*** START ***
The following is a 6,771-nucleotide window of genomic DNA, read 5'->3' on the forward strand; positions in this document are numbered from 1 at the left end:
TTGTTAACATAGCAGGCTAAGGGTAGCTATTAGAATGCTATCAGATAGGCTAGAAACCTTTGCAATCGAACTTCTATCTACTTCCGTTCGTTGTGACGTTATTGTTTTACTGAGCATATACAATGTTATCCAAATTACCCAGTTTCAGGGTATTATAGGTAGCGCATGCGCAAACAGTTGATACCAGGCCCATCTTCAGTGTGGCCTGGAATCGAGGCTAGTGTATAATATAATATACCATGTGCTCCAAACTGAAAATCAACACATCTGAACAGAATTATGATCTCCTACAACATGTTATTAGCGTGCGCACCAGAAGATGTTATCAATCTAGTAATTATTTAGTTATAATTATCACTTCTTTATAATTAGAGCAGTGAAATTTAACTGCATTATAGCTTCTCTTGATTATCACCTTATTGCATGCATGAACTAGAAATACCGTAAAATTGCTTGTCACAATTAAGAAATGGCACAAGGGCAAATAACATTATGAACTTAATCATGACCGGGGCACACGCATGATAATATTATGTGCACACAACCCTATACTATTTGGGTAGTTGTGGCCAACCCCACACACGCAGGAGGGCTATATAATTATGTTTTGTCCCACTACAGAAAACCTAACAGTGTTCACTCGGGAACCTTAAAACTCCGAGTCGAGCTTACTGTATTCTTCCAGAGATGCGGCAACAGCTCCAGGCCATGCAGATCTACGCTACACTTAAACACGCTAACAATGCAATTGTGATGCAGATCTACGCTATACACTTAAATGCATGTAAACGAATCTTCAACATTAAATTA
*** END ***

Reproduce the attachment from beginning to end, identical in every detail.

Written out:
The following is a 6,771-nucleotide window of genomic DNA, read 5'->3' on the forward strand; positions in this document are numbered from 1 at the left end:
TTGTTAACATAGCAGGCTAAGGGTAGCTATTAGAATGCTATCAGATAGGCTAGAAACCTTTGCAATCGAACTTCTATCTACTTCCGTTCGTTGTGACGTTATTGTTTTACTGAGCATATACAATGTTATCCAAATTACCCAGTTTCAGGGTATTATAGGTAGCGCATGCGCAAACAGTTGATACCAGGCCCATCTTCAGTGTGGCCTGGAATCGAGGCTAGTGTATAATATAATATACCATGTGCTCCAAACTGAAAATCAACACATCTGAACAGAATTATGATCTCCTACAACATGTTATTAGCGTGCGCACCAGAAGATGTTATCAATCTAGTAATTATTTAGTTATAATTATCACTTCTTTATAATTAGAGCAGTGAAATTTAACTGCATTATAGCTTCTCTTGATTATCACCTTATTGCATGCATGAACTAGAAATACCGTAAAATTGCTTGTCACAATTAAGAAATGGCACAAGGGCAAATAACATTATGAACTTAATCATGACCGGGGCACACGCATGATAATATTATGTGCACACAACCCTATACTATTTGGGTAGTTGTGGCCAACCCCACACACGCAGGAGGGCTATATAATTATGTTTTGTCCCACTACAGAAAACCTAACAGTGTTCACTCGGGAACCTTAAAACTCCGAGTCGAGCTTACTGTATTCTTCCAGAGATGCGGCAACAGCTCCAGGCCATGCAGATCTACGCTACACTTAAACACGCTAACAATGCAATTGTGATGCAGATCTACGCTATACACTTAAATGCATGTAAACGAATCTTCAACATTAAATTA